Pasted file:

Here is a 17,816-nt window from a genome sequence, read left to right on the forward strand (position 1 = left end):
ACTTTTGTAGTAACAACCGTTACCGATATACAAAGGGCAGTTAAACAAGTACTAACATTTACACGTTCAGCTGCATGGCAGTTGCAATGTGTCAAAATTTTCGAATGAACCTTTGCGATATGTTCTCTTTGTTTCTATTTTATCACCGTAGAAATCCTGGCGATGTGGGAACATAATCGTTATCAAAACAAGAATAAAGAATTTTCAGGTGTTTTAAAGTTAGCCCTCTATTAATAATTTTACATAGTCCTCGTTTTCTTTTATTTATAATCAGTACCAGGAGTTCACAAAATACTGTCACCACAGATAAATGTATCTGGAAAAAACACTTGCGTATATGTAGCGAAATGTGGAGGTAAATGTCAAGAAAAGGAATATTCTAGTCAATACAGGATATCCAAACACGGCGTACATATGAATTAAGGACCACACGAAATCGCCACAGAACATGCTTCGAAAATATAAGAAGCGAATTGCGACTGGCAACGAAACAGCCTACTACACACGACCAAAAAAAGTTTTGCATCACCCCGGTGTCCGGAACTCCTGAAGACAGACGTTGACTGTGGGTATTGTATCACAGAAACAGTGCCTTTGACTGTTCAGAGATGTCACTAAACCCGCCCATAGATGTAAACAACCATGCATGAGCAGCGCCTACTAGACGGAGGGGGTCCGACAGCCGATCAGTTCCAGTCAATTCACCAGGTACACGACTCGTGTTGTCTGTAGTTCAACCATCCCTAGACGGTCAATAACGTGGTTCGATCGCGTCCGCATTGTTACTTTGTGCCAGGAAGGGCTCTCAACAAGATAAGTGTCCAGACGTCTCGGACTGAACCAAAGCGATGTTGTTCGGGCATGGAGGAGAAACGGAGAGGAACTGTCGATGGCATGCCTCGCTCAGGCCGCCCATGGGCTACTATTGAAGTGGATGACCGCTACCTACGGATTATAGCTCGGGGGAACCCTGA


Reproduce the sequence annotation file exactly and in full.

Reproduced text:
Here is a 17,816-nt window from a genome sequence, read left to right on the forward strand (position 1 = left end):
ACTTTTGTAGTAACAACCGTTACCGATATACAAAGGGCAGTTAAACAAGTACTAACATTTACACGTTCAGCTGCATGGCAGTTGCAATGTGTCAAAATTTTCGAATGAACCTTTGCGATATGTTCTCTTTGTTTCTATTTTATCACCGTAGAAATCCTGGCGATGTGGGAACATAATCGTTATCAAAACAAGAATAAAGAATTTTCAGGTGTTTTAAAGTTAGCCCTCTATTAATAATTTTACATAGTCCTCGTTTTCTTTTATTTATAATCAGTACCAGGAGTTCACAAAATACTGTCACCACAGATAAATGTATCTGGAAAAAACACTTGCGTATATGTAGCGAAATGTGGAGGTAAATGTCAAGAAAAGGAATATTCTAGTCAATACAGGATATCCAAACACGGCGTACATATGAATTAAGGACCACACGAAATCGCCACAGAACATGCTTCGAAAATATAAGAAGCGAATTGCGACTGGCAACGAAACAGCCTACTACACACGACCAAAAAAAGTTTTGCATCACCCCGGTGTCCGGAACTCCTGAAGACAGACGTTGACTGTGGGTATTGTATCACAGAAACAGTGCCTTTGACTGTTCAGAGATGTCACTAAACCCGCCCATAGATGTAAACAACCATGCATGAGCAGCGCCTACTAGACGGAGGGGGTCCGACAGCCGATCAGTTCCAGTCAATTCACCAGGTACACGACTCGTGTTGTCTGTAGTTCAACCATCCCTAGACGGTCAATAACGTGGTTCGATCGCGTCCGCATTGTTACTTTGTGCCAGGAAGGGCTCTCAACAAGATAAGTGTCCAGACGTCTCGGACTGAACCAAAGCGATGTTGTTCGGGCATGGAGGAGAAACGGAGAGGAACTGTCGATGGCATGCCTCGCTCAGGCCGCCCATGGGCTACTATTGAAGTGGATGACCGCTACCTACGGATTATAGCTCGGGGGAACCCTGA